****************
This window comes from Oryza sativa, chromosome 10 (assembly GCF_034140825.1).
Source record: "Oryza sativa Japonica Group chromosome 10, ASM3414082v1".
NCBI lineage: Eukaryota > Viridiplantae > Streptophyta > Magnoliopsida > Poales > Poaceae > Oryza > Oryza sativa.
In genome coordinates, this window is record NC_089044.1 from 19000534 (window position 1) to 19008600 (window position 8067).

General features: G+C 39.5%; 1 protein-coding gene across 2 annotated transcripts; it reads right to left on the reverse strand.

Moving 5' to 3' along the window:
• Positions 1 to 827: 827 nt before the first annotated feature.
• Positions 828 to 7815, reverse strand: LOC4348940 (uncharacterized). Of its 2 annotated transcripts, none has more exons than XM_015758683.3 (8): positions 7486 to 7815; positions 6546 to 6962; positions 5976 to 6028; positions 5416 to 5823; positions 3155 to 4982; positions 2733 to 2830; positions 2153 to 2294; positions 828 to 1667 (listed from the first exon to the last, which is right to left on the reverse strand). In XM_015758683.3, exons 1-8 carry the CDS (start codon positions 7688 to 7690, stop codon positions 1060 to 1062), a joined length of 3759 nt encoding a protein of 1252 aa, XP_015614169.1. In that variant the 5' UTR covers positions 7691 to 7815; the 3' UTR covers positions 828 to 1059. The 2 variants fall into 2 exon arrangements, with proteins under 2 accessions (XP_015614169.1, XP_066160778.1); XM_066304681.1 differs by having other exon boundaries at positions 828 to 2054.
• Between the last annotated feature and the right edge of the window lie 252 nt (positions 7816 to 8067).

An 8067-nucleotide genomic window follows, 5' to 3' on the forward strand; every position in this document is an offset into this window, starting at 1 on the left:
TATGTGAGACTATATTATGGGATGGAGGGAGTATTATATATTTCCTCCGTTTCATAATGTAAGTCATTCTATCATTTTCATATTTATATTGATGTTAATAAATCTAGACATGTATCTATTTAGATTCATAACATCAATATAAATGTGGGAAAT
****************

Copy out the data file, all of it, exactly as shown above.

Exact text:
This window comes from Oryza sativa, chromosome 10 (assembly GCF_034140825.1).
Source record: "Oryza sativa Japonica Group chromosome 10, ASM3414082v1".
NCBI lineage: Eukaryota > Viridiplantae > Streptophyta > Magnoliopsida > Poales > Poaceae > Oryza > Oryza sativa.
In genome coordinates, this window is record NC_089044.1 from 19000534 (window position 1) to 19008600 (window position 8067).

General features: G+C 39.5%; 1 protein-coding gene across 2 annotated transcripts; it reads right to left on the reverse strand.

Moving 5' to 3' along the window:
• Positions 1 to 827: 827 nt before the first annotated feature.
• Positions 828 to 7815, reverse strand: LOC4348940 (uncharacterized). Of its 2 annotated transcripts, none has more exons than XM_015758683.3 (8): positions 7486 to 7815; positions 6546 to 6962; positions 5976 to 6028; positions 5416 to 5823; positions 3155 to 4982; positions 2733 to 2830; positions 2153 to 2294; positions 828 to 1667 (listed from the first exon to the last, which is right to left on the reverse strand). In XM_015758683.3, exons 1-8 carry the CDS (start codon positions 7688 to 7690, stop codon positions 1060 to 1062), a joined length of 3759 nt encoding a protein of 1252 aa, XP_015614169.1. In that variant the 5' UTR covers positions 7691 to 7815; the 3' UTR covers positions 828 to 1059. The 2 variants fall into 2 exon arrangements, with proteins under 2 accessions (XP_015614169.1, XP_066160778.1); XM_066304681.1 differs by having other exon boundaries at positions 828 to 2054.
• Between the last annotated feature and the right edge of the window lie 252 nt (positions 7816 to 8067).

An 8067-nucleotide genomic window follows, 5' to 3' on the forward strand; every position in this document is an offset into this window, starting at 1 on the left:
TATGTGAGACTATATTATGGGATGGAGGGAGTATTATATATTTCCTCCGTTTCATAATGTAAGTCATTCTATCATTTTCATATTTATATTGATGTTAATAAATCTAGACATGTATCTATTTAGATTCATAACATCAATATAAATGTGGGAAAT